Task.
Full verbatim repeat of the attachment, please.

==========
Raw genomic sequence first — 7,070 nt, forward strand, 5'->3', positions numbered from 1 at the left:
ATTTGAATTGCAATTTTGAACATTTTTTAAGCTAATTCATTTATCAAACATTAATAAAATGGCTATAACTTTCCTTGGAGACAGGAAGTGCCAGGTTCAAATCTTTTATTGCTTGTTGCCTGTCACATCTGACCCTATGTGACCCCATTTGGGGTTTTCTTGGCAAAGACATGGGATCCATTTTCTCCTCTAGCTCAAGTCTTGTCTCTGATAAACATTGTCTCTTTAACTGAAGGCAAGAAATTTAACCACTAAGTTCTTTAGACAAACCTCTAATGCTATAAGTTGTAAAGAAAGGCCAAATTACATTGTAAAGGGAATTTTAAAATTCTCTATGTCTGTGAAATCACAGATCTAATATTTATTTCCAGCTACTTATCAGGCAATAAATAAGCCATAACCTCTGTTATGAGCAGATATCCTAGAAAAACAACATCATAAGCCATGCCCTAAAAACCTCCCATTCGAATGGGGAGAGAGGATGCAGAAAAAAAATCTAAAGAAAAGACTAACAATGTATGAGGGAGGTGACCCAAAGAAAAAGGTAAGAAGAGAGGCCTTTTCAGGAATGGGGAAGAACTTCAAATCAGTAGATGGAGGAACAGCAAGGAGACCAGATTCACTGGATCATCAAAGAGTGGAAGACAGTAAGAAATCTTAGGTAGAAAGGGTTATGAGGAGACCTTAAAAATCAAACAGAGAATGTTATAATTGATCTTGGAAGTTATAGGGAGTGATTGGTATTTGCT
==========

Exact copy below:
Raw genomic sequence first — 7,070 nt, forward strand, 5'->3', positions numbered from 1 at the left:
ATTTGAATTGCAATTTTGAACATTTTTTAAGCTAATTCATTTATCAAACATTAATAAAATGGCTATAACTTTCCTTGGAGACAGGAAGTGCCAGGTTCAAATCTTTTATTGCTTGTTGCCTGTCACATCTGACCCTATGTGACCCCATTTGGGGTTTTCTTGGCAAAGACATGGGATCCATTTTCTCCTCTAGCTCAAGTCTTGTCTCTGATAAACATTGTCTCTTTAACTGAAGGCAAGAAATTTAACCACTAAGTTCTTTAGACAAACCTCTAATGCTATAAGTTGTAAAGAAAGGCCAAATTACATTGTAAAGGGAATTTTAAAATTCTCTATGTCTGTGAAATCACAGATCTAATATTTATTTCCAGCTACTTATCAGGCAATAAATAAGCCATAACCTCTGTTATGAGCAGATATCCTAGAAAAACAACATCATAAGCCATGCCCTAAAAACCTCCCATTCGAATGGGGAGAGAGGATGCAGAAAAAAAATCTAAAGAAAAGACTAACAATGTATGAGGGAGGTGACCCAAAGAAAAAGGTAAGAAGAGAGGCCTTTTCAGGAATGGGGAAGAACTTCAAATCAGTAGATGGAGGAACAGCAAGGAGACCAGATTCACTGGATCATCAAAGAGTGGAAGACAGTAAGAAATCTTAGGTAGAAAGGGTTATGAGGAGACCTTAAAAATCAAACAGAGAATGTTATAATTGATCTTGGAAGTTATAGGGAGTGATTGGTATTTGCT